Two of the stories deal with identities that are exchanged through intensity of imagination. A man goes to the aquarium so often to watch a strange fish that he finally becomes (or imagines he is) the fish watching the man. A woman dreams of a beggar woman on a bridge in Budapest where she has never been. When she arrives in Budapest, she meets the beggar woman, they embrace, then she remains on the bridge and watches herself walk away. In a variation of this theme, a man sees a boy on a Paris bus who looks like him and figuratively adopts him as his son; the boy becomes his immortality. When the boy dies, the persistence of nature, as represented by a yellow flower--the immortality of nature as against the mortality of any one man--drives the man to become a drunkard.

Not all the good stories are touched with fantasy, but whether or not the story is realistic, the response to detail is remarkable. In a dance hall: "They use peroxide, too, dark girls raising a rigid ear of corn over the heavy earth of their faces; they even practice blond expressions, wear green dresses, convince themselves that they are authentic, manage even to condescend and scorn the girls who keep their natural color."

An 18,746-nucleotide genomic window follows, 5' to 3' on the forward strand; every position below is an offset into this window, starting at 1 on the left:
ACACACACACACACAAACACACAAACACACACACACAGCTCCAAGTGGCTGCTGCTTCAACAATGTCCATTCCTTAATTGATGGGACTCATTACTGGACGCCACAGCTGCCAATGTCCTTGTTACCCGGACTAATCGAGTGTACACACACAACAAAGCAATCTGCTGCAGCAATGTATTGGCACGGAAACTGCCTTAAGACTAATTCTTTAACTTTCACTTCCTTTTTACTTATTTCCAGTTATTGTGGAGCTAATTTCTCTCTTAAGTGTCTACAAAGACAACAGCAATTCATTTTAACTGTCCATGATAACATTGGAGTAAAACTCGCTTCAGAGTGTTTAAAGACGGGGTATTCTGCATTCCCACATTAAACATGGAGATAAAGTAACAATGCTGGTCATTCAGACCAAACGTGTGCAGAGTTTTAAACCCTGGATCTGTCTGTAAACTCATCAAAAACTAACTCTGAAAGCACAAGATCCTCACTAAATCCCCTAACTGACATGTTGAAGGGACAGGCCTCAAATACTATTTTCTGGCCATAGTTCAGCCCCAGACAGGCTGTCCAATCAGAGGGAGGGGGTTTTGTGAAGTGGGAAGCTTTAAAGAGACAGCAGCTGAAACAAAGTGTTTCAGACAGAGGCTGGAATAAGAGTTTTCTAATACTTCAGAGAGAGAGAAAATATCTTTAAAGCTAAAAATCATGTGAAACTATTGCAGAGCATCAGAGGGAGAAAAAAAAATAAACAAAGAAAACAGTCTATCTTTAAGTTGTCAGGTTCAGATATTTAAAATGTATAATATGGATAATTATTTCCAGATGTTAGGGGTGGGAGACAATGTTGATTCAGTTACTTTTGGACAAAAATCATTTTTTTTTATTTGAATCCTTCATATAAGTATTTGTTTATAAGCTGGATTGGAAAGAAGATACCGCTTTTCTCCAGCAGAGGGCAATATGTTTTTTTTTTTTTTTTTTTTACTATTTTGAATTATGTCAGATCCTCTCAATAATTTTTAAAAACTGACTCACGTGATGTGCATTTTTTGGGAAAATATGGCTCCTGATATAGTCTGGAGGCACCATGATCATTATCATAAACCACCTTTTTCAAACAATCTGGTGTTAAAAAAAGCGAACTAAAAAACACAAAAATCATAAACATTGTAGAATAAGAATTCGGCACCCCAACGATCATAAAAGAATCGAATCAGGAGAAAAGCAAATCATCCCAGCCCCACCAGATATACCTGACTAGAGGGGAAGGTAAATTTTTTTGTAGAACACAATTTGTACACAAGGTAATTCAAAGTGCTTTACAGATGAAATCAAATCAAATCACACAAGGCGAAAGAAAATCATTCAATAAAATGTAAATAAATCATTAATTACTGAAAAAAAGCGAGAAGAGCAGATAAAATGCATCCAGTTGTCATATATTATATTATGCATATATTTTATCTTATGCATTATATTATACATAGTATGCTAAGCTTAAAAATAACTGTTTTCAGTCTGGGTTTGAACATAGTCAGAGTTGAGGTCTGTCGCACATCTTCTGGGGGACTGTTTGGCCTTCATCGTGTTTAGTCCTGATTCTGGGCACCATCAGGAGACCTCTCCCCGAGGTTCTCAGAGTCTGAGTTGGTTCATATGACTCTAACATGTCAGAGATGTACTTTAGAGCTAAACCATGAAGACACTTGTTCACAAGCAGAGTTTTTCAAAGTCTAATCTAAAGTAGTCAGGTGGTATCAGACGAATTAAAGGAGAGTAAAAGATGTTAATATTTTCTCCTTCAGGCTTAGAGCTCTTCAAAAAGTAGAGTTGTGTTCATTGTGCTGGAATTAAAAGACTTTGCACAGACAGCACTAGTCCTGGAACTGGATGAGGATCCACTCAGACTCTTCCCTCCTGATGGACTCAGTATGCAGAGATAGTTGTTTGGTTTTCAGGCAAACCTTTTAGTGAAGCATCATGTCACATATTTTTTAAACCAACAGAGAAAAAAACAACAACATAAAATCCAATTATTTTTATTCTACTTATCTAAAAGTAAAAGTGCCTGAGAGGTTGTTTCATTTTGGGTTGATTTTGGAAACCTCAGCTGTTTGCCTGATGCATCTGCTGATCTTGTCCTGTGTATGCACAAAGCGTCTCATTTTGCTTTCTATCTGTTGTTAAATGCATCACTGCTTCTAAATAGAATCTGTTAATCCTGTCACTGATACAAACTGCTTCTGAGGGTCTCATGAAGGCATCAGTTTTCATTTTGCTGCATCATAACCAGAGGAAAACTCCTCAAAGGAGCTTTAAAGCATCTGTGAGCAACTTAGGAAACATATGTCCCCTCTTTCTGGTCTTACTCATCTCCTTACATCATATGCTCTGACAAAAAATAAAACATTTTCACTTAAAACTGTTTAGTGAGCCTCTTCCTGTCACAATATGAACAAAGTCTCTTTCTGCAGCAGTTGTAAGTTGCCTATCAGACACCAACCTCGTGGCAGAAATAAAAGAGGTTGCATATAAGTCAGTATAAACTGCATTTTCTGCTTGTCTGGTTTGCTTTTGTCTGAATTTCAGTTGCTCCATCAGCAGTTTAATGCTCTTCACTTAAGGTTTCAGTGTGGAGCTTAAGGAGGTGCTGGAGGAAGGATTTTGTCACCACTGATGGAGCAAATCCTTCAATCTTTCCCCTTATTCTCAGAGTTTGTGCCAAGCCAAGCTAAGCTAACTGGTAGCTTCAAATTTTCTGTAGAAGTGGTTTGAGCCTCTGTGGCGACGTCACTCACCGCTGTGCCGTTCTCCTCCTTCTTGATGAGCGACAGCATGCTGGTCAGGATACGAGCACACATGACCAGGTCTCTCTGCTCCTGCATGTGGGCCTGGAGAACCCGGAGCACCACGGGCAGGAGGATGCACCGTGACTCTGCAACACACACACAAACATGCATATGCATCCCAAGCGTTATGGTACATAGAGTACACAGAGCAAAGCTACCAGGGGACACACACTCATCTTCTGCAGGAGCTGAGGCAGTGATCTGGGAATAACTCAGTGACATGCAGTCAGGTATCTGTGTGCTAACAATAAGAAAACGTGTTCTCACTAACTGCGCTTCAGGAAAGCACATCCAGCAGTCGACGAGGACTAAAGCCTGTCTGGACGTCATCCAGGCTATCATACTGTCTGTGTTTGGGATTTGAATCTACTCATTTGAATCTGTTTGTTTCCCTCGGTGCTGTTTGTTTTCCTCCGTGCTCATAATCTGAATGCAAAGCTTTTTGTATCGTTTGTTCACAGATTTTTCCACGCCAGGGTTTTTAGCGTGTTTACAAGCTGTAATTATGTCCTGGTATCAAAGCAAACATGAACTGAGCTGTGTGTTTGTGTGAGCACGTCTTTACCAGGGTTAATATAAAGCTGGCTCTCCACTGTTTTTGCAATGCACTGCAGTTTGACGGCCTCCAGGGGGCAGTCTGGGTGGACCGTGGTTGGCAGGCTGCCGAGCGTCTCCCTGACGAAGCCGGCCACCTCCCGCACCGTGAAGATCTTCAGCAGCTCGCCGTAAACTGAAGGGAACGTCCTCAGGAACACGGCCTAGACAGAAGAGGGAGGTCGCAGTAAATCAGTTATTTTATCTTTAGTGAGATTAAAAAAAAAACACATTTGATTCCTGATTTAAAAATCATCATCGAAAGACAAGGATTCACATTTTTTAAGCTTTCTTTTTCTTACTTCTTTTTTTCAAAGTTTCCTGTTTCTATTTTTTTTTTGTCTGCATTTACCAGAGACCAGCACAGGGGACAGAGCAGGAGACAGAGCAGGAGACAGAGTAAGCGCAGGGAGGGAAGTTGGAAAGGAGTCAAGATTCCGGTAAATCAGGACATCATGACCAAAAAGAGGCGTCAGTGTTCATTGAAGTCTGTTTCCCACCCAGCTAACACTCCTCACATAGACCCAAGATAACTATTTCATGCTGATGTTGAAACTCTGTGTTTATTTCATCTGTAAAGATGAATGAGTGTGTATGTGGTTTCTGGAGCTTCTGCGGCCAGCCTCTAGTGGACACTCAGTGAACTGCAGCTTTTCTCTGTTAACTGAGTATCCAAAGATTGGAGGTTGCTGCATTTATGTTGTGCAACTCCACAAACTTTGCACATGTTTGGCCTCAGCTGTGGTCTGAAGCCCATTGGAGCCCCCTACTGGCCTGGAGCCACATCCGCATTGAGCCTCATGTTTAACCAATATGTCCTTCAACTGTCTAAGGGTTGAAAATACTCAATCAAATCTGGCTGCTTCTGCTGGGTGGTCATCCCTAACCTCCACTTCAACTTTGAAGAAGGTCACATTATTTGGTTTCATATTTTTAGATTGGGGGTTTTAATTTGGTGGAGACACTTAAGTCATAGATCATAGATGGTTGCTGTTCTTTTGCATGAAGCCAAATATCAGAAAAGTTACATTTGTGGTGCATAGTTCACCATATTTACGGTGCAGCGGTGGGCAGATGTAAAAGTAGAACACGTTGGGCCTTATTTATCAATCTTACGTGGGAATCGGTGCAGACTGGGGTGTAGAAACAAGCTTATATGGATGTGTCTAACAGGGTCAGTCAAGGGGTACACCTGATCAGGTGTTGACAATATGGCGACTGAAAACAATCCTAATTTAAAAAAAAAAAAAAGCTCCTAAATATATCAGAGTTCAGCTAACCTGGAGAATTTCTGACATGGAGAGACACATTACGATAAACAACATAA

This collection contains the story, of the same name, on which Michelangelo Antonioni based his latest film Blow-Up. Comparison is fascinating. The only resemblance between the story and the film is the fundamental idea--a photograph taken in relative innocence later reveals to the photographer a non-innocent fact. Cortazar's hero, unlike Antonioni's, is only an amateur photographer. On a Paris quay one day he takes a picture of a woman and a boy. (Antonioni reversed the age relationship.) In the background is a parked car with a man at the wheel. The narrator photographs what he thinks is the beginning of a seduction; he thinks the woman is taking the boy home with her. When she sees the camera, she protests to the narrator.